Before and After the Arab Spring

Ahmet Özcan, “Analysis vs. Prediction: Before and after the Arab Spring”, Turkish Review, Vol. 3/2, March-April 2013, pp. 214-215.


When philosophy paints its grey in grey, a shape of life has grown old, and it cannot be rejuvenated, but only recognized, by the grey in grey of philosophy; the owl of Minevra begins its flight with the onset of dusk.[1]

G. W. Hegel

Immediately after Hamit Bozarslan published his Political Sociology of the Middle East in French in February 2011, the whole Arab world – that had traditionally been described as the least liable region to change – has been turned upside down by a series of revolutions that were launched not by external intervention, as it was expected due to the Iraq experience, but by its very internal dynamics. As the seemingly most persistent authoritarian regimes are torn apart one by one by the “ordinary” Arab men and women, a worldwide controversy over the causes and possible consequences of the Arab revolutions has begun. The well-known conspiracy theory – which degrades the revolutions to the overt or hidden intentions of the international actors – is immediately falsified, as the Western forces were more than sorry for the ongoing collapse of their authoritarian allies and hesitant to support the revolutions for the security of their interests in the region might be threatened by a possible rise of Islamic/Islamist actors from the democratic elections. The hypocrisy over the discourse of democracy and human rights could not be more blatant. By underlining the preceding economic crises in the region, the theorists of homo-economicus, on the other hand, saw in the Arab revolution nothing but the usual “rebellion of the stomach”, since the behavior of those “ignorant masses”, as if they could not have any transcendent ideas (freedom, democracy, justice etc.) or emotions (solidarity, community, fraternity etc.), are only determined by economic interests. The rioters, however, displayed the moral economy[2] of the “ordinary” people in an extraordinary act – which proves, without any doubt, that human is (not only also, but primarily) a political and emotional (thumos) social being.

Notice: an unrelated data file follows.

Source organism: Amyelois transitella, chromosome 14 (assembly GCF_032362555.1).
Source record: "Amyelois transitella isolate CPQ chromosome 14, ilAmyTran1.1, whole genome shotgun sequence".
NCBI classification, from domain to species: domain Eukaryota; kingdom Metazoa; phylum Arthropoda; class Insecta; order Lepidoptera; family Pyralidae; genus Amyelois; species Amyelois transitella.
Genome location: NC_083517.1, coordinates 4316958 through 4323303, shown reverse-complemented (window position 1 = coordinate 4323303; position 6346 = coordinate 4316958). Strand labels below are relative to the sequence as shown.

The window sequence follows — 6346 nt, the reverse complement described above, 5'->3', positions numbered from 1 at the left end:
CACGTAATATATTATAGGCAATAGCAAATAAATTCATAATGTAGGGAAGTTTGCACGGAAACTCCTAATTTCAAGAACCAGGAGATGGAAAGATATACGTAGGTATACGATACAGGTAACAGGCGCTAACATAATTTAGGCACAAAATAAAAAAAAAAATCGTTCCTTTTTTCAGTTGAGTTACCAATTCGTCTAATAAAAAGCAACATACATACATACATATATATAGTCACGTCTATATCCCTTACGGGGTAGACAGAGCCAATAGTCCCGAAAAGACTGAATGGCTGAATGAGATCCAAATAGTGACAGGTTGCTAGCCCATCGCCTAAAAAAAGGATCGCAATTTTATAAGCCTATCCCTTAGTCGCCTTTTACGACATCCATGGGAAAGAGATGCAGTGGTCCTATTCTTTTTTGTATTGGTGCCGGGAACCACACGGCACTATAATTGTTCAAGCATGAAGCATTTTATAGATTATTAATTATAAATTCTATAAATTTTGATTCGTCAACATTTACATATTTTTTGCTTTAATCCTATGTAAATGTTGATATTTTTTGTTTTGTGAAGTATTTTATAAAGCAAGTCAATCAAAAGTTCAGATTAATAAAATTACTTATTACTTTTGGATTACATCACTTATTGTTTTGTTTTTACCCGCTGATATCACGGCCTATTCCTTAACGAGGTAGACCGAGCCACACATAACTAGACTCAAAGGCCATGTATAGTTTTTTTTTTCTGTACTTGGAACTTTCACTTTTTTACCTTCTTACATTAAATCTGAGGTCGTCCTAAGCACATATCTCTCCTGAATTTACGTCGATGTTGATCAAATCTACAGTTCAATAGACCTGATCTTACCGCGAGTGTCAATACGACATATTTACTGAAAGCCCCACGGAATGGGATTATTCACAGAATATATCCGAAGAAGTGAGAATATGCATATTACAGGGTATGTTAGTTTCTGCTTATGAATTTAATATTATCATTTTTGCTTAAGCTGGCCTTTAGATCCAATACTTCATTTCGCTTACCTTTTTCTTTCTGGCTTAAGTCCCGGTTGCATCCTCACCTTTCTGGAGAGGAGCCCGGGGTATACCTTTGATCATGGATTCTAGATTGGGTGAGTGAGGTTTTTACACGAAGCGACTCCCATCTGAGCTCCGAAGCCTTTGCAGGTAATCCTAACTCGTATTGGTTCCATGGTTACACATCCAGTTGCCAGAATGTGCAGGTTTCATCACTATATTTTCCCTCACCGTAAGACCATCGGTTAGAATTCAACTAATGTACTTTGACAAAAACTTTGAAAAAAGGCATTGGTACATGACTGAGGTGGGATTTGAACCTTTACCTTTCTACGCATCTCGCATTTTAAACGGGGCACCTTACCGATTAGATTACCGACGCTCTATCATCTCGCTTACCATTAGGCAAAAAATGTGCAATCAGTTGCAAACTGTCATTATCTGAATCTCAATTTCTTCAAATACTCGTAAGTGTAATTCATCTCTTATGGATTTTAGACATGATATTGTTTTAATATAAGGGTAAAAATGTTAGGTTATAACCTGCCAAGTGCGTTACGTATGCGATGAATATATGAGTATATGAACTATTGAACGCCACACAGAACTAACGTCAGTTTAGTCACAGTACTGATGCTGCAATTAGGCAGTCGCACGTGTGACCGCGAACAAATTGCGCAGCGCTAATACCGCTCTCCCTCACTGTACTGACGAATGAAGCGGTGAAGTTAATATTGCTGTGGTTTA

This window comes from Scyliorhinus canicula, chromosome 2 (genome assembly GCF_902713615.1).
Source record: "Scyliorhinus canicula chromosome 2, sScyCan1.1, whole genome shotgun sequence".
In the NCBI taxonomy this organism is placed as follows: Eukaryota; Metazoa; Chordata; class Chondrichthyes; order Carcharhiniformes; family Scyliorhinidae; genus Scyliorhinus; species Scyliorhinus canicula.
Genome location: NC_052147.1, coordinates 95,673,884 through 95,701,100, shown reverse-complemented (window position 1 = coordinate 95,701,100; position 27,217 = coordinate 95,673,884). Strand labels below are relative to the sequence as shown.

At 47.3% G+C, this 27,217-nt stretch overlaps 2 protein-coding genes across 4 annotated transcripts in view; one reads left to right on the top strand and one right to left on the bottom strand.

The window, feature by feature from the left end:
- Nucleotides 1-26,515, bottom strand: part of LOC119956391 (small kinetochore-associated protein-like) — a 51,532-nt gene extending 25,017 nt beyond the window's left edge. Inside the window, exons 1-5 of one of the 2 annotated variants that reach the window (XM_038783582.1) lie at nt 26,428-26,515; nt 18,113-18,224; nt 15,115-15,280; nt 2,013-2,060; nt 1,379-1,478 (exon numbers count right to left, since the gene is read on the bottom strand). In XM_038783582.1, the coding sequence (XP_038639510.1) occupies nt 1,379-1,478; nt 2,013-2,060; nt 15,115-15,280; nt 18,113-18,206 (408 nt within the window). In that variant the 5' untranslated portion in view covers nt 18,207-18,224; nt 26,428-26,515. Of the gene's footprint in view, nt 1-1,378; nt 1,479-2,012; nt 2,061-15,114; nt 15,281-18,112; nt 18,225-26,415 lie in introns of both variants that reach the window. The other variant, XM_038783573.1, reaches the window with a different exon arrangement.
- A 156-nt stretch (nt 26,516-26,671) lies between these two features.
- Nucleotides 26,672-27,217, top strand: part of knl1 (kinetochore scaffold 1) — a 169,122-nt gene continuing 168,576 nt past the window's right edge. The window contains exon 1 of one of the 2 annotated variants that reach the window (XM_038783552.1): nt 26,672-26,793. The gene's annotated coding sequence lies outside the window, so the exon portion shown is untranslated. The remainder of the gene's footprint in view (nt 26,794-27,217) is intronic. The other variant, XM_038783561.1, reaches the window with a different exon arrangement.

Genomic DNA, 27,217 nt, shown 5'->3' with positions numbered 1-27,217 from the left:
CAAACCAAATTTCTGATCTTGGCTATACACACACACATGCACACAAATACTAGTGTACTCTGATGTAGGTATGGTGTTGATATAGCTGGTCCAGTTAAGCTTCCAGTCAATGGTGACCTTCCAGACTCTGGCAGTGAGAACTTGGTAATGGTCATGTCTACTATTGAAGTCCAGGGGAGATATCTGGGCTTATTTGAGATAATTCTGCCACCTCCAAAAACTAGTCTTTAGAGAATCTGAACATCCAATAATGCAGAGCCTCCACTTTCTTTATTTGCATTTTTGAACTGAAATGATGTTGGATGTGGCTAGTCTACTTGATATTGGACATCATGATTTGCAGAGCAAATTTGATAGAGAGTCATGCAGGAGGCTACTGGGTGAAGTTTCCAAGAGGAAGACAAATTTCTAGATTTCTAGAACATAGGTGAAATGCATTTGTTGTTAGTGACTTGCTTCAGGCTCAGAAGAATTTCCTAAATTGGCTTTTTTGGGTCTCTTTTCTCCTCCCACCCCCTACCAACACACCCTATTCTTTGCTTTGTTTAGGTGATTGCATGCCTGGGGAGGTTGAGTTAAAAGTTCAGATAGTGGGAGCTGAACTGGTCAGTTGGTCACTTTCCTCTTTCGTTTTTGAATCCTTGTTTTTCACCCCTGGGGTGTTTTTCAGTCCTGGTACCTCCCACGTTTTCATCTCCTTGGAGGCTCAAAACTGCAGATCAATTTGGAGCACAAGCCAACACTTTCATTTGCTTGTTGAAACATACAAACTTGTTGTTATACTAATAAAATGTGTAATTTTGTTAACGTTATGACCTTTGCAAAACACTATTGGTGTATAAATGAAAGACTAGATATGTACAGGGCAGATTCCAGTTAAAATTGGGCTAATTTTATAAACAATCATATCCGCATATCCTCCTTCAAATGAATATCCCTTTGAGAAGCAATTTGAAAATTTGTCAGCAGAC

In order to understand the Arab riots, therefore, we should turn our attention from these crude perspectives to the political sociology literature on the Middle East that analyzes it, as a cultural, instead of a geo-strategic, space by taking into account its historical and sociological context within both a regional and global comparative framework. Regarding the line between analysis and prediction in social sciences, however, the difficulty is not only about contingency, but the very nature of thinking, as the thought of this world “appears only at a time when actuality has gone through its formative process and attained its completed state.”[3] When Bozarslan’s study was published, the question, which was required to be addressed, was on the reasons of the persistence of the authoritarian regimes and the absence of a social rebellion in the Middle East. Bozarslan responded:

A complex balance between defiance and obedience is observed that explains why the “Arab streets” do not lead any social explosion. Except a revolution scenario or large-scale urban riots, which are unpredictable by definition, this balance has the chance to “constantly” reproduce itself without forbidding opposing movements.[4]